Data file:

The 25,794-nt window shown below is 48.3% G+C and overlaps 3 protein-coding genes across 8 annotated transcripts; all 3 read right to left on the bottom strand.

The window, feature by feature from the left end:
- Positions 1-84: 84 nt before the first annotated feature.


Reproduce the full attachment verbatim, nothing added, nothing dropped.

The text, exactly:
The 25,794-nt window shown below is 48.3% G+C and overlaps 3 protein-coding genes across 8 annotated transcripts; all 3 read right to left on the bottom strand.

The window, feature by feature from the left end:
- Positions 1-84: 84 nt before the first annotated feature.